- Stu WØSTU

# Voltage Calculation (T5D02)

The 2022-2026 Technician License question pool asks for the general equation to compute voltage:

T5D02: What formula is used to calculate voltage in a circuit?

A. E= I x R

B. E= I / R

C. E= I + R

D. E = I - R

At Ham Radio School we are big fans of the water analogy of electricity. It just make physical sense and it easy to use to imagine how electricity behaves. So, let's use it to think about this question. The question really gets at Ohm's Law which states that in a circuit the electromotive force is equal to the electrical current multiplied by the electrical resistance. Instead, let's think about this as the Plumbing Law.

The electromotive force (EMF, or E) is measured in units of volts, or as *voltage*, and voltage is like the water pressure in the plumbing. Think of voltage as the force or push causing electric current flow, just as water pressure causes the water to flow. High voltage, like high water pressure, compels lots of current to flow. Low water pressure results in a small dribble of current.

The current (I) is measured in amperes, or “amps.” Just as water current is the volume of water molecules flowing down a river or through a pipe, electrical current may be considered as the volume of electrical charges flowing through the circuit.

Resistance (R) is the opposition to the flow of current. With water in a pipe resistance is encountered when there is a constriction of the pipe, perhaps due to a narrowed pipe diameter or due to obstacles in the pipe around which the water must flow. Resistance is also encountered when the water current has to do some work, such as turning a waterwheel. Similarly, electrical appliances that require the current to do some work also impose significant resistance. So, a lightbulb being illuminated and producing some heat is imposing resistance on the circuit in which it resides. A motor turning a propeller on a quad-copter also imposes resistance in the power circuit of the drone.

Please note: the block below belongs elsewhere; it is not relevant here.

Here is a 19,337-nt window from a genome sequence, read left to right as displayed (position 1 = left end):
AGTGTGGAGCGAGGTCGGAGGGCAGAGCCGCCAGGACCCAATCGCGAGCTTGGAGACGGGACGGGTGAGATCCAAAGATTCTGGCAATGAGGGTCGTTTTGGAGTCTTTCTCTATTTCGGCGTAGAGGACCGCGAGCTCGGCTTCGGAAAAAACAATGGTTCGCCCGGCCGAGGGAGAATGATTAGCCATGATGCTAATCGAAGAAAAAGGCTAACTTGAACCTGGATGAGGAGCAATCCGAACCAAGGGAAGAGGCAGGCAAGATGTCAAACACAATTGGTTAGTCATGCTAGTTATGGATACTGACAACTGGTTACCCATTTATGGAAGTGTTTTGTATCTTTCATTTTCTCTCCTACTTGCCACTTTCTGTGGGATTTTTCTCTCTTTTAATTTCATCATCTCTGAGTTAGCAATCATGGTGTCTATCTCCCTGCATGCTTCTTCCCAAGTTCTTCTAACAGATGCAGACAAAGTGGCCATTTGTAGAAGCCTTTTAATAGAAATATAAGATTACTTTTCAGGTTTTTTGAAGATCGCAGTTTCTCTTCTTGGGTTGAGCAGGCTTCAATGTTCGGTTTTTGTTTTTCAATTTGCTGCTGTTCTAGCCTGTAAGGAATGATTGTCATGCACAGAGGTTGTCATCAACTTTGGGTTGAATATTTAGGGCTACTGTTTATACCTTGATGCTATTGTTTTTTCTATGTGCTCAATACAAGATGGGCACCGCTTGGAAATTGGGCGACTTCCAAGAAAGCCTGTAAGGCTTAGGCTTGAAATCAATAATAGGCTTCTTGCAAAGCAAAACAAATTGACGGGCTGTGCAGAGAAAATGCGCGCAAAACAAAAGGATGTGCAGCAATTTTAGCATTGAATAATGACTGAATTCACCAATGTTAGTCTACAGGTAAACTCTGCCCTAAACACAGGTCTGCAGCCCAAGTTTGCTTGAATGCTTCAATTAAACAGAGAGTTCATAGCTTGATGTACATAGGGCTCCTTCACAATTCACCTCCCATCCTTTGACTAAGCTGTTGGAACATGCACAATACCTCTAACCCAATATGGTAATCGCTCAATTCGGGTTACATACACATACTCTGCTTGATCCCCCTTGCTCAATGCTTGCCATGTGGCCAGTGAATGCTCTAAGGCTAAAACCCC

In a circuit measurement, voltage is referring to the *voltage drop*. That is, the change in the voltage across some appliance or electrical component that imposes some resistance. Let’s apply the Plumbing Law to think about this.

Suppose you are washing your car using a water hose, a steady current (I) flowing out of the hose with no spray nozzle attached. Now you want to spray off the soap and possibly douse your little brother as a bonus. How can you do it?

One way you can do it is to increase the resistance (R) at the end of the hose. You place your thumb over the end of the hose, reducing the size of the area through which the current (I) has to flow. The pressure (voltage) in the hose prior to reaching your thumb resistance is high, but the pressure beyond your thumb and outside the hose is low since the constriction is relieved. Thus, a pressure drop occurs as the current flows across the resistance. You may consider that the pressure drop has been converted into the work of spewing the water current a greater distance to rinse the car and to soak little brother.

The analogy with electricity is, of course, that across a resistor or an appliance the voltage will drop. The resistor will convert some electrical power to heat, while an appliance will convert it to work and heat. You can probably imagine with the water analogy that if we increase the resistance, the magnitude of the pressure drop will increase. Similarly, if we increase the current that must flow across the resistance, the pressure drop magnitude will commensurately increase. If we increase both the resistance and current, the effect on voltage is multiplicative.

Now you can easily infer the correct relationship for Ohm's Law and the answer to this question. **"T5D02: What formula is used to calculate voltage in a circuit?"** The answer is 'A', **E = I x R.**

-- Stu WØSTU